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Ukraine's Plans for LNG Imports Face Turkish Resistance

KIEV — Ukraine's plans to replace imports of natural gas from Russia with cheaper liquefied natural gas supplies via the Black Sea face resistance from Turkey, which wants to become a regional LNG hub.

"We understand the Turkish side's concerns. … [Increased] traffic through the Bosporus has both pros and cons," Vladislav Kaskiv, head of Ukraine's state investment agency, said in an interview. "On the one hand, this means increased economic activity. On the other hand, there are environmental problems."

Turkey controls the Bosporus and the Dardanelles, which connect the Black and the Mediterranean seas, and it has warned Kiev that it may deny right of passage to LNG tankers bound for Ukraine due to congestion.

Turkey's energy minister, Taner Yildiz, said in May that Turkey was against Ukraine's proposal to build an LNG terminal on the Black Sea coast. He cited increased tanker traffic through the Bosporus and heightened environmental and safety risks.

Kaskiv said Kiev was determined to press ahead with construction and had received a legal opinion from U.S. law firm Baker Botts that LNG tankers must be granted free right of passage in the Turkish straits.

"We must protect our national interests," Kaskiv said. "The bottom line is there are no legal issues, and the situation needs to be resolved politically on the bilateral level."

Ankara has suggested that Ukraine buy LNG from one of Turkey's existing or planned terminals, shipping it via a route that bypasses the Bosporus and the Dardanelles.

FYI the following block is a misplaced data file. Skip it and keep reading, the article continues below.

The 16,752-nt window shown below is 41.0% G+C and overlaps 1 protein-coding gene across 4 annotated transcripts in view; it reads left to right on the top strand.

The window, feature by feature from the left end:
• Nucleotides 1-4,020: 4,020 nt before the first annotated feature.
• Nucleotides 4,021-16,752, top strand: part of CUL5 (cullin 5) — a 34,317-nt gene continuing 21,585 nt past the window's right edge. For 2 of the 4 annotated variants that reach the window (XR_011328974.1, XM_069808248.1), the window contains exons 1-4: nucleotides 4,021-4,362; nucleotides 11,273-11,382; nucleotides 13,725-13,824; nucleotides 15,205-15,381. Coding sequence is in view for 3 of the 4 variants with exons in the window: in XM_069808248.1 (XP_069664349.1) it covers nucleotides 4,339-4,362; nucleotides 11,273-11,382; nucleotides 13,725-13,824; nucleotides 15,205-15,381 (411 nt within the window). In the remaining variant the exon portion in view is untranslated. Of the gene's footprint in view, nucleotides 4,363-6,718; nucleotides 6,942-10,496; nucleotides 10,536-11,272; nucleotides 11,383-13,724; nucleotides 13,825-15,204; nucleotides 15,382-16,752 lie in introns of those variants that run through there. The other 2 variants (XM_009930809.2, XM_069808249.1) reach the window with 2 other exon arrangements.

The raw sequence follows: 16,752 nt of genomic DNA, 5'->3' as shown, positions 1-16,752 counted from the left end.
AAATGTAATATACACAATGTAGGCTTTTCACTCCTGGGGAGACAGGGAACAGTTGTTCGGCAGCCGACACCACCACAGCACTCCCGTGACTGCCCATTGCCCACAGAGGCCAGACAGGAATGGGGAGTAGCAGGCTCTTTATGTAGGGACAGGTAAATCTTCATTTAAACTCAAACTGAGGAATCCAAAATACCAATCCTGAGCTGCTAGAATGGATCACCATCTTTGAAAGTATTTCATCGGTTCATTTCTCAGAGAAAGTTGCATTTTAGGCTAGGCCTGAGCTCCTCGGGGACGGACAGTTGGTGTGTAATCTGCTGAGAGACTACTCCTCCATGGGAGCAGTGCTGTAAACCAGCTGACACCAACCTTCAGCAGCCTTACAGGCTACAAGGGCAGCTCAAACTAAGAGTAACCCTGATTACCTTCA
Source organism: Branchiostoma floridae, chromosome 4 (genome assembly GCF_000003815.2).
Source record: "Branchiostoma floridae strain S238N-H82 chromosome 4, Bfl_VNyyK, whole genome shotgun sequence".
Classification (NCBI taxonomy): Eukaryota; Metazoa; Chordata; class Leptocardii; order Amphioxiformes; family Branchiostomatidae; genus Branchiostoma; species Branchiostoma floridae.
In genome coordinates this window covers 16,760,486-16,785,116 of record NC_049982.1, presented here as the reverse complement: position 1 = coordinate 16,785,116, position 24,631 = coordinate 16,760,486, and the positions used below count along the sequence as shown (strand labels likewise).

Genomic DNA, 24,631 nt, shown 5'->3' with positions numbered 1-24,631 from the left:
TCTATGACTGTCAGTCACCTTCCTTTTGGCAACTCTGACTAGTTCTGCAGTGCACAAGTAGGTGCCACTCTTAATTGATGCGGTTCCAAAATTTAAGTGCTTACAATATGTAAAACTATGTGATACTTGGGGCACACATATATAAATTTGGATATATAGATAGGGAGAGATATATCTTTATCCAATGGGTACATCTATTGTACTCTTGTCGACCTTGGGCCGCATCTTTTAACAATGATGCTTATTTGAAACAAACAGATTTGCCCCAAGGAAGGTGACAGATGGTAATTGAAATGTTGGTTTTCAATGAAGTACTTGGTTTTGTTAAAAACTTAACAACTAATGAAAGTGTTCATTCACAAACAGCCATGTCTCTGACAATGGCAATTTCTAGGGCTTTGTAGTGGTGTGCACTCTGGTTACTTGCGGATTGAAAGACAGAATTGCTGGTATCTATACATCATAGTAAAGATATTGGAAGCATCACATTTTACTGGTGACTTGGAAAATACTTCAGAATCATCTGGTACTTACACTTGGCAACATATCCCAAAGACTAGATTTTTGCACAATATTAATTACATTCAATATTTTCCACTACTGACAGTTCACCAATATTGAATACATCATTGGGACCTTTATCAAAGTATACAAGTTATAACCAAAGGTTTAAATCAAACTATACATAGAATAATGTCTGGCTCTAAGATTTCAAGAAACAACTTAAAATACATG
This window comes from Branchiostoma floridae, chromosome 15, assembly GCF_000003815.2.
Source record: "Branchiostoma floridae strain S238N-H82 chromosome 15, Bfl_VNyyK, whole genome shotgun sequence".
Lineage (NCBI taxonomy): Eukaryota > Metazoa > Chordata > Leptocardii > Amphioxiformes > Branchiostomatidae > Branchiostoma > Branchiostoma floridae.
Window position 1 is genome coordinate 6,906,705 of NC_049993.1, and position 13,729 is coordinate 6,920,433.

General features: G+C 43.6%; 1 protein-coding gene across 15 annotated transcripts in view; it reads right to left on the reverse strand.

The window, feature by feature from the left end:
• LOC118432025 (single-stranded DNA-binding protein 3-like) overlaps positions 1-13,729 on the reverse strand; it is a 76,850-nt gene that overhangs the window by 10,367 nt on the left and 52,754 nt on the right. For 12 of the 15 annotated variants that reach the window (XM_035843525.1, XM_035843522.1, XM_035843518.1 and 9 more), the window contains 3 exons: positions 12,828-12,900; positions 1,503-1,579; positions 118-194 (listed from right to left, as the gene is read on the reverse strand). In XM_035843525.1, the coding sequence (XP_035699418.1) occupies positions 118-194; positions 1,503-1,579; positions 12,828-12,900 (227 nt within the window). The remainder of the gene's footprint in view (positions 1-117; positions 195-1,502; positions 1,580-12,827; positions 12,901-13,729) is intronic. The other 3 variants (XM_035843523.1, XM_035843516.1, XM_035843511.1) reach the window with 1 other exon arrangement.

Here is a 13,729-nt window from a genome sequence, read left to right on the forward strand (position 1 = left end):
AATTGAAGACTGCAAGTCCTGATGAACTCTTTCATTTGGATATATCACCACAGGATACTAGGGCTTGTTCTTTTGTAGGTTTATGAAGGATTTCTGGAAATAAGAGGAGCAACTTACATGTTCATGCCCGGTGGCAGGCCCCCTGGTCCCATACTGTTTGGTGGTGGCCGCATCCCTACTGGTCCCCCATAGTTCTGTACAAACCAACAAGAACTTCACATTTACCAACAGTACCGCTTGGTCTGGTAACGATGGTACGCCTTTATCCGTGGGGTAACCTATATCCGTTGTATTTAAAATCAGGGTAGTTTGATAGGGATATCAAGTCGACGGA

But Ukraine views such projects as complementary and not as an alternative to building its own LNG terminal, Kaskiv said.

Both Ukraine and Turkey are major gas importers and see potentially cheaper LNG as a way to diversify supplies.

Ukraine, however, has yet to build its first regasification terminal, a facility needed to receive LNG shipments, while Turkey already operates two.

Ukraine plans to start operating an LNG terminal in 2015 using a floating regasification facility offshore and complete the construction of an onshore facility by 2018, allowing it to import about 10 billion cubic meters of gas a year.

The LNG project became a source of embarrassment for Ukraine in November when Kaskiv signed what he thought was a $1.1 billion deal making Spain's Gas Natural Fenosa its main investor.

But the Spanish company immediately denied that role, and Ukraine later said the deal had been signed with a middleman who had no power to do so.

Kiev also has yet to secure supplies of LNG for its terminal. Officials have mentioned Caspian countries such as Azerbaijan and Persian Gulf producers such as Qatar.

No facilities have been built so far on the Black Sea to liquefy Caspian gas for shipment, which means Ukraine would need to receive gas through the Bosporus.

Apart from developing LNG, Ukraine is also hoping to tap potentially huge shale gas reserves to help it secure independence from Russian gas imports, which are costly and come with a heavy political price tag.

Ukraine relies heavily on Russian gas to heat homes and fuel the industrial sector. But Kiev says the current gas supply deal, signed with Gazprom in 2009, sets an exorbitant price of $430 per thousand cubic meters in the current quarter.

Ukraine's attempts to renegotiate the deal have failed, and its switch to coal to cut imports was met with a $7 billion bill from Gazprom for gas it did not use. Gazprom cited a "take or pay" clause in the contract.

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